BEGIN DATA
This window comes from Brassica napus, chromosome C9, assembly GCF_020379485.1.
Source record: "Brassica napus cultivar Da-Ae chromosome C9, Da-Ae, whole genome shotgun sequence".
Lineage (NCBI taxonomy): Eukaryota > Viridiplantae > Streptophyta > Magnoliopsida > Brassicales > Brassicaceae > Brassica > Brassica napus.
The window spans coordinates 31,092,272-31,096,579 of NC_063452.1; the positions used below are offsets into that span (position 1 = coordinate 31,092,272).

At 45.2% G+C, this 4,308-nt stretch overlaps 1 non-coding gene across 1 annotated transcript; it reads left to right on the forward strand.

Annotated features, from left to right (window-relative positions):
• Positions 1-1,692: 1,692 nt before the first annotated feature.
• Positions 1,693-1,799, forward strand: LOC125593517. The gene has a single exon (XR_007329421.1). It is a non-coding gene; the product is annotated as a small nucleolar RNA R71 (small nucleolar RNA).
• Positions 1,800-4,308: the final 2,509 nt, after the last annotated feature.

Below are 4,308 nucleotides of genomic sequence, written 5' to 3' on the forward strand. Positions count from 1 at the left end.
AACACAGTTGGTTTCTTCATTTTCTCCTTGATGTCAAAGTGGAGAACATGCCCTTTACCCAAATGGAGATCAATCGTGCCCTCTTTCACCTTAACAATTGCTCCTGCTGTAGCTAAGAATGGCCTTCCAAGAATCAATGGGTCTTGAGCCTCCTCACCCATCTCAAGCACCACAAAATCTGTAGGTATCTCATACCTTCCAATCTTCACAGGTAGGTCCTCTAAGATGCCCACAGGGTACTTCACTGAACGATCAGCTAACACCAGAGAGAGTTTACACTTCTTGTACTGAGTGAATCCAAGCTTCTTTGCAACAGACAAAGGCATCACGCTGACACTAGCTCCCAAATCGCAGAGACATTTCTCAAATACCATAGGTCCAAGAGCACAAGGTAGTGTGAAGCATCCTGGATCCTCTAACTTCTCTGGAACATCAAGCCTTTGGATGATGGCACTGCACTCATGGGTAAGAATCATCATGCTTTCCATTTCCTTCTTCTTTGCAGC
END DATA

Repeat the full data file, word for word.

This window comes from Brassica napus, chromosome C9, assembly GCF_020379485.1.
Source record: "Brassica napus cultivar Da-Ae chromosome C9, Da-Ae, whole genome shotgun sequence".
Lineage (NCBI taxonomy): Eukaryota > Viridiplantae > Streptophyta > Magnoliopsida > Brassicales > Brassicaceae > Brassica > Brassica napus.
The window spans coordinates 31,092,272-31,096,579 of NC_063452.1; the positions used below are offsets into that span (position 1 = coordinate 31,092,272).

At 45.2% G+C, this 4,308-nt stretch overlaps 1 non-coding gene across 1 annotated transcript; it reads left to right on the forward strand.

Annotated features, from left to right (window-relative positions):
• Positions 1-1,692: 1,692 nt before the first annotated feature.
• Positions 1,693-1,799, forward strand: LOC125593517. The gene has a single exon (XR_007329421.1). It is a non-coding gene; the product is annotated as a small nucleolar RNA R71 (small nucleolar RNA).
• Positions 1,800-4,308: the final 2,509 nt, after the last annotated feature.

Below are 4,308 nucleotides of genomic sequence, written 5' to 3' on the forward strand. Positions count from 1 at the left end.
AACACAGTTGGTTTCTTCATTTTCTCCTTGATGTCAAAGTGGAGAACATGCCCTTTACCCAAATGGAGATCAATCGTGCCCTCTTTCACCTTAACAATTGCTCCTGCTGTAGCTAAGAATGGCCTTCCAAGAATCAATGGGTCTTGAGCCTCCTCACCCATCTCAAGCACCACAAAATCTGTAGGTATCTCATACCTTCCAATCTTCACAGGTAGGTCCTCTAAGATGCCCACAGGGTACTTCACTGAACGATCAGCTAACACCAGAGAGAGTTTACACTTCTTGTACTGAGTGAATCCAAGCTTCTTTGCAACAGACAAAGGCATCACGCTGACACTAGCTCCCAAATCGCAGAGACATTTCTCAAATACCATAGGTCCAAGAGCACAAGGTAGTGTGAAGCATCCTGGATCCTCTAACTTCTCTGGAACATCAAGCCTTTGGATGATGGCACTGCACTCATGGGTAAGAATCATCATGCTTTCCATTTCCTTCTTCTTTGCAGC